Career changes are a fact of working life for many college graduates. We start down our professional life’s path and encounter many forks in the road.
While many of us observe this and intuitively know that it is true, there are very few hard statistics to describe the phenomenon. One thing that is known is that the U.S. Bureau of Labor Statistics reports that the average American worker will hold more than 11 jobs in his or her working lifetime. That is fewer than six years in any single position!
Whether it is driven by promotions, obsolete technical skills, companies merging or disappearing or changing life goals and circumstances, the challenge of career change will impact many, if not most, of those entering the workforce now.
Career change can and should be managed to the greatest extent possible, and there are certainly positive steps that can be taken before and during the events that precipitate the change. All are grounded in certain employment market realities.
First, have a real understanding of what employers are seeking in their workforce. If you are a specialist in some area, keep abreast of the trends and work to keep your skill set fresh. Even workers in what could be considered nontechnical fields have new tools and/or regulations that will be valued by employers.
The ability to write well, demonstrate effective presentation skills, implement collaborative work techniques and negotiate and manage conflict come into play in most management and professional jobs.
Continuing education is a key to any profession. If you are seeking to enter a completely new professional path, then you may need to plan on retraining. Find out how long that training may take, where it could be obtained and the cost.
Plan ahead and be working toward that before circumstances force short-term decisions.
Second, understand that there are skills and attributes that a wide range of employers will value. These transferable skills will cross many functional areas and are often difficult for employers to find. The ability to write well, demonstrate effective presentation skills, implement collaborative work techniques and negotiate and manage conflict come into play in most management and professional jobs. Know yourself and your strengths, and be able to leverage those strengths in the job search process.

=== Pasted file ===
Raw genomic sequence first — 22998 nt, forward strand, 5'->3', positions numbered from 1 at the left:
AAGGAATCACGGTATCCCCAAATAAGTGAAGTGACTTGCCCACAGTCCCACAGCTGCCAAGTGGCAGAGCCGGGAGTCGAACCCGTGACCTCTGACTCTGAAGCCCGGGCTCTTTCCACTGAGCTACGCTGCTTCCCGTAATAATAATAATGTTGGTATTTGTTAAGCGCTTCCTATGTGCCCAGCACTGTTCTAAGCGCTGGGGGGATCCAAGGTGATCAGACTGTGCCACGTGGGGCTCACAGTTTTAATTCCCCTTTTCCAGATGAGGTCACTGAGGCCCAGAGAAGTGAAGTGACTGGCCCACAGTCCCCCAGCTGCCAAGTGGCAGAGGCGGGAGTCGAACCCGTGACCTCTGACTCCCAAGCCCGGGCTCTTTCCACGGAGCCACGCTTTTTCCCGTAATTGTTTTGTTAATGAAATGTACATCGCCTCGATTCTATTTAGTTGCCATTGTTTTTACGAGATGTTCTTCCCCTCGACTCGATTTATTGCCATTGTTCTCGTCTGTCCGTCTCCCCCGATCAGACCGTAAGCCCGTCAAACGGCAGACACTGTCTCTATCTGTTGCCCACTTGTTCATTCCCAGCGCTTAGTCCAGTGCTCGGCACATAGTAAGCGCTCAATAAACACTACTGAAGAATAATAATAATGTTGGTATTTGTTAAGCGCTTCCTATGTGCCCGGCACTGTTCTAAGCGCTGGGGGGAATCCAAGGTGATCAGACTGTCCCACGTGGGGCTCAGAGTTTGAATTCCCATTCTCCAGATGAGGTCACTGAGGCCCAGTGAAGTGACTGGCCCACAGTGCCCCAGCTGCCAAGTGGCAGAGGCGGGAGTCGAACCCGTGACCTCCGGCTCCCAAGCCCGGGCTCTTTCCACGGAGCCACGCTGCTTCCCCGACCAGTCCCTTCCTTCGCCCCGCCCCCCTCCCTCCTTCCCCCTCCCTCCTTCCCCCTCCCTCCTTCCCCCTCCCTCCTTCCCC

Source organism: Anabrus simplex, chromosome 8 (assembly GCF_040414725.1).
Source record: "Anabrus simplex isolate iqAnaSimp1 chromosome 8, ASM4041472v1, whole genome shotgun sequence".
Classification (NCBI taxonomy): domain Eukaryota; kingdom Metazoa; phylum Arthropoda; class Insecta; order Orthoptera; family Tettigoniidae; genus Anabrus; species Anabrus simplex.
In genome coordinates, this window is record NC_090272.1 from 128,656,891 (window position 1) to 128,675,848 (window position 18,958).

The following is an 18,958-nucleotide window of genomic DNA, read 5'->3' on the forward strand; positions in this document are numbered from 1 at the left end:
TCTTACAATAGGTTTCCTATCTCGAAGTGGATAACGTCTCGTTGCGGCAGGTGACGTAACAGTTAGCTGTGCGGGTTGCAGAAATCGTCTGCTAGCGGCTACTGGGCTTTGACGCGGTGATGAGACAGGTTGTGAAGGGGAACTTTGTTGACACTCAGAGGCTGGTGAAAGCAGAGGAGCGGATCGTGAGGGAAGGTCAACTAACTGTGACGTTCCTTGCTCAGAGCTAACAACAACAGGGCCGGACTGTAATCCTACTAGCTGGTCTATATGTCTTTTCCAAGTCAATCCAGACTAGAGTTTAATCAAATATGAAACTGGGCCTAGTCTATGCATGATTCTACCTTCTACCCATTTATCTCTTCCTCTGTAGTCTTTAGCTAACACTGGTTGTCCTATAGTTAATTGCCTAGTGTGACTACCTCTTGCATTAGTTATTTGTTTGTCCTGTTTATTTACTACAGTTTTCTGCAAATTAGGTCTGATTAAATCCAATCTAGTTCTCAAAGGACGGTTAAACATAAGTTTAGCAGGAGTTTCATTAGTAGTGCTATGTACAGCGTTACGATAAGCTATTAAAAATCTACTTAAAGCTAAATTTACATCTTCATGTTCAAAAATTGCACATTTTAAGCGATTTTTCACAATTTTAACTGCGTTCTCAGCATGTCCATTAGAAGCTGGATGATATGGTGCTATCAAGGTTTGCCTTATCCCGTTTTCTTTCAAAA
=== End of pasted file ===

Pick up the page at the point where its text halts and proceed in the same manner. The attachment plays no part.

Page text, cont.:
Whether the skills are specific or transferable, they should be represented on an up-to-date resume.
Keeping it updated periodically to reflect your changing employment and evolving skill set is a prudent thing for anyone to do. Also, prior to submitting it for consideration for new positions, have a career services or human resources professional check it over. Attention to detail separates successful candidates from the also-rans.
For most companies, the primary content of interviews will revolve around abilities not related to your technical expertise. How you make decisions, interact with your co-workers, approach your work life, handle stress and express yourself are the information goals of behavioral interviewing – the technique employed by most human resource professionals when interviewing candidates. Mastering these skills and being able to express them is one of the major hurdles in the job search process.
Understand the hiring practices of not only the profession, but also the industry, company size and geographic area. Know whether the employer uses primarily local media, national media, online job boards, social media or personal connections in locating new employees. Leverage contacts from your professional life, your academic career as well as friends and family.
Use professional societies to cultivate connections throughout your career and take advantage of the education and training opportunities that they provide.
The last piece of advice offered concerns taking a realistic assessment of your goals before embarking on this process. Be clear about what your life goals are and how your career goals fit into them.
Also be clear about why your current career situation is not satisfying. This realistic assessment of what you want will allow you to better evaluate opportunities. You may find a position that seems attractive in terms of compensation but may not meet many other important criteria for your ideal job. You may find that you need to arrange other parts of your life to accommodate relocation or longer hours. You may need to manage your finances for lower income to meet other non-monetary goals.
Be honest about what you are willing to sacrifice and what you expect to gain, and the odds are you will be much happier in the long run. By honestly assessing your strengths and weaknesses and planning ahead, you will be in a position to better manage your transition from one career path to another.